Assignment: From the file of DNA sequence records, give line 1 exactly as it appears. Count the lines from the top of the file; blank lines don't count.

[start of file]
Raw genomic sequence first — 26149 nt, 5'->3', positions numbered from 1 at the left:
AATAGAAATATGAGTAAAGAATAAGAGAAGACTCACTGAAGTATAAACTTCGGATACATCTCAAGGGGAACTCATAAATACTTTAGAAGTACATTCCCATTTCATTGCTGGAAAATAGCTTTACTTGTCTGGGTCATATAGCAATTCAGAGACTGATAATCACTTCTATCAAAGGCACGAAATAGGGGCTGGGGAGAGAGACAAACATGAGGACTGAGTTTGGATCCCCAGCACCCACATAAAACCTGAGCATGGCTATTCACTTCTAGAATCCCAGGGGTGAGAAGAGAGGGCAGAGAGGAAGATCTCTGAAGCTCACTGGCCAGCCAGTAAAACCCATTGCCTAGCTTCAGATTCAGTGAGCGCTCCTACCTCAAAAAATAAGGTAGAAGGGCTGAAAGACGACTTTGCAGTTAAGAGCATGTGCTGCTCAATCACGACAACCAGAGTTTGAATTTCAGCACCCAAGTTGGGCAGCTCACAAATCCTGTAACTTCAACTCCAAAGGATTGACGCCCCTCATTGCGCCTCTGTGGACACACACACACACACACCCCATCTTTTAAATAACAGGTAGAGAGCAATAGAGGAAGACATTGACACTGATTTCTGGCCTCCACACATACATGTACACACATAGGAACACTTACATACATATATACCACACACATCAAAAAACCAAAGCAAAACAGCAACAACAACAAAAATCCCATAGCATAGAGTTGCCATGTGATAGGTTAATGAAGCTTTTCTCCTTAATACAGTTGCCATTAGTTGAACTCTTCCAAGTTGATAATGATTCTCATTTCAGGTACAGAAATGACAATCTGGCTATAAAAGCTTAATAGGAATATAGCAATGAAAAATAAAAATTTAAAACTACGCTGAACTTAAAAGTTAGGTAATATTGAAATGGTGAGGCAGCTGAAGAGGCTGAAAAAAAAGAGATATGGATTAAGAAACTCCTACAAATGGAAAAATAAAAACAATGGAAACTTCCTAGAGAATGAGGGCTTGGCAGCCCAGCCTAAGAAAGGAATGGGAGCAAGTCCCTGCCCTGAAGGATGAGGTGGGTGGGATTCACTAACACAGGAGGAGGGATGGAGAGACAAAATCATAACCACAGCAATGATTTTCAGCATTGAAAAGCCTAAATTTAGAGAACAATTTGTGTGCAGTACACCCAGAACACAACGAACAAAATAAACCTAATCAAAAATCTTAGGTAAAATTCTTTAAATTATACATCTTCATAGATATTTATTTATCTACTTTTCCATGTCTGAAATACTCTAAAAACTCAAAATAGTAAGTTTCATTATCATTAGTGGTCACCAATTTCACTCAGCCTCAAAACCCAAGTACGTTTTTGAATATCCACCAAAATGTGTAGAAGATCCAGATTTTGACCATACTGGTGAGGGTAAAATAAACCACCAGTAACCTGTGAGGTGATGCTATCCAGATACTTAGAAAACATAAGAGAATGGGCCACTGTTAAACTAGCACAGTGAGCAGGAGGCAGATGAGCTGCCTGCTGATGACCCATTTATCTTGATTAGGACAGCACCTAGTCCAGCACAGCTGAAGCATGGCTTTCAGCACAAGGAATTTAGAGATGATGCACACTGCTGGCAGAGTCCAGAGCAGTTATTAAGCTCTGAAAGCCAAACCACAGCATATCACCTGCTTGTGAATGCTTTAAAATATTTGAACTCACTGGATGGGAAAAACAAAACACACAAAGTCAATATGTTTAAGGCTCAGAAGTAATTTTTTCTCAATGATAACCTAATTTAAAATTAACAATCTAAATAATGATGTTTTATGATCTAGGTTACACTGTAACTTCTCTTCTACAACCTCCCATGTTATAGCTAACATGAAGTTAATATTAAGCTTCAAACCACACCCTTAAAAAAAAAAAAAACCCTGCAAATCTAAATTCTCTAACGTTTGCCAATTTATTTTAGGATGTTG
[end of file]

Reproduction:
Raw genomic sequence first — 26149 nt, 5'->3', positions numbered from 1 at the left: